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Friday, June 01, 2007

Really -- What is Mormonism? Most Evangelicals Would Be Surprised.

by Sharon

On May 31st Christianity Today online posted an article which addresses the issue of Mitt Romney and Mormonism, asking, "Can conservative Protestants vote for a member of what they consider a cult?" The article is co-written by Mormon professor Robert Millet and Christian author Gerald McDermott.

Of particular interest in this article is where it addresses the concerns evangelicals have regarding Mormonism's non-Christian doctrines. The authors write,
But evangelicals are reluctant to vote for a Mormon. Historically, evangelicals and Mormons have demonized each other. Evangelicals consider the Church of Latter-day Saints to be a cult and typically think Mormons are not real Christians.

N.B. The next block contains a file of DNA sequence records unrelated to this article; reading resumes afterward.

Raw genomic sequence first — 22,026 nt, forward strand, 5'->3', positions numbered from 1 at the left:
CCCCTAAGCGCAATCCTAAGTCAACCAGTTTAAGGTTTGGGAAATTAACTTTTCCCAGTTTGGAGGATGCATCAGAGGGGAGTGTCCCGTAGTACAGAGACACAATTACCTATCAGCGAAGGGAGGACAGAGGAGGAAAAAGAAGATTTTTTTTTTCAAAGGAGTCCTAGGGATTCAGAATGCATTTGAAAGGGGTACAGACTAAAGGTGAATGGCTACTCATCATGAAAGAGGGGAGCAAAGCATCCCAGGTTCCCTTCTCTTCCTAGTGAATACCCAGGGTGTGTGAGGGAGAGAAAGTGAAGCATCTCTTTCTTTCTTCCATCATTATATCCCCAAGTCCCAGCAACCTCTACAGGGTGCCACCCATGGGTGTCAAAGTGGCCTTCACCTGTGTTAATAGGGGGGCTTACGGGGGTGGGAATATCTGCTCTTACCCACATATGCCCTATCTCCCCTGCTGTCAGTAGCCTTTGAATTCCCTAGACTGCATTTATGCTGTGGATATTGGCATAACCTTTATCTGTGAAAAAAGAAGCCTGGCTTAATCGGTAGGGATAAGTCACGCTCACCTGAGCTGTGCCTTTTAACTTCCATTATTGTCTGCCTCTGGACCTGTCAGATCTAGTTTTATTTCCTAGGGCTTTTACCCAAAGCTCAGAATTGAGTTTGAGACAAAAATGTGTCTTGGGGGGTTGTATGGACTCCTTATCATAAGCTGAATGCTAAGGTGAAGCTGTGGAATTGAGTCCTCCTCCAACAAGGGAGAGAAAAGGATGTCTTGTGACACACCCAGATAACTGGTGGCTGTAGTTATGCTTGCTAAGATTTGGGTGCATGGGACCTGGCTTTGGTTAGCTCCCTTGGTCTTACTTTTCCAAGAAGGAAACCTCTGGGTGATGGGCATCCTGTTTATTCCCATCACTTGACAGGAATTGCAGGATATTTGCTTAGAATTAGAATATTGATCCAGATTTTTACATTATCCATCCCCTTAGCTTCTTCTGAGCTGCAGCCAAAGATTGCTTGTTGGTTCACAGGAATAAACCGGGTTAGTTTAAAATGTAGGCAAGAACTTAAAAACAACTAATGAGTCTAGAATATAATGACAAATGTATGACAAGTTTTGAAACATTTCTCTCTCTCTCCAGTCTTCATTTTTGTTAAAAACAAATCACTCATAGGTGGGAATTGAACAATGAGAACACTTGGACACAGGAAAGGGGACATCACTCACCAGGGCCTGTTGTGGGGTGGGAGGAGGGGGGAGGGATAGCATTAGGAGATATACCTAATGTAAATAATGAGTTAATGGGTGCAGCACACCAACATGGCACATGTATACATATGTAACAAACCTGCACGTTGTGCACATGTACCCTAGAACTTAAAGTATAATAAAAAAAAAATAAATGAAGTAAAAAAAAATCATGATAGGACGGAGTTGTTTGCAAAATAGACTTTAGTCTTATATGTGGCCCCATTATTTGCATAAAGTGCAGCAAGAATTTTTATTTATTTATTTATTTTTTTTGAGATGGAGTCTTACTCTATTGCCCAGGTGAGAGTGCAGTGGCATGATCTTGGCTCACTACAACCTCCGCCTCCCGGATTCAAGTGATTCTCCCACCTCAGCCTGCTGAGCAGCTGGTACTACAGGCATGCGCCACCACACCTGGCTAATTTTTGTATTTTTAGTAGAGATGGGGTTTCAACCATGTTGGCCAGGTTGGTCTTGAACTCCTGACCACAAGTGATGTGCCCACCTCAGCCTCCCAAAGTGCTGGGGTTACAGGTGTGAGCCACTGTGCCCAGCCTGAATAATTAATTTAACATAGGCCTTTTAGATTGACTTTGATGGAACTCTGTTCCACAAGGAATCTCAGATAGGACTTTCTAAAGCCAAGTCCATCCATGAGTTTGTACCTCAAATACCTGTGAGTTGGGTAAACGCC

Evangelicals accuse Mormons of adding new revelation (the Book of Mormon) to the Bible. They think Mormons teach that humans are saved by good works rather than by Jesus Christ, and that humans are of the same species as Jesus and can someday attain his status. In addition, evangelicals say, Mormons reject key Christian doctrines such as the Trinity and creatio ex nihilo (God creating the world out of nothing)…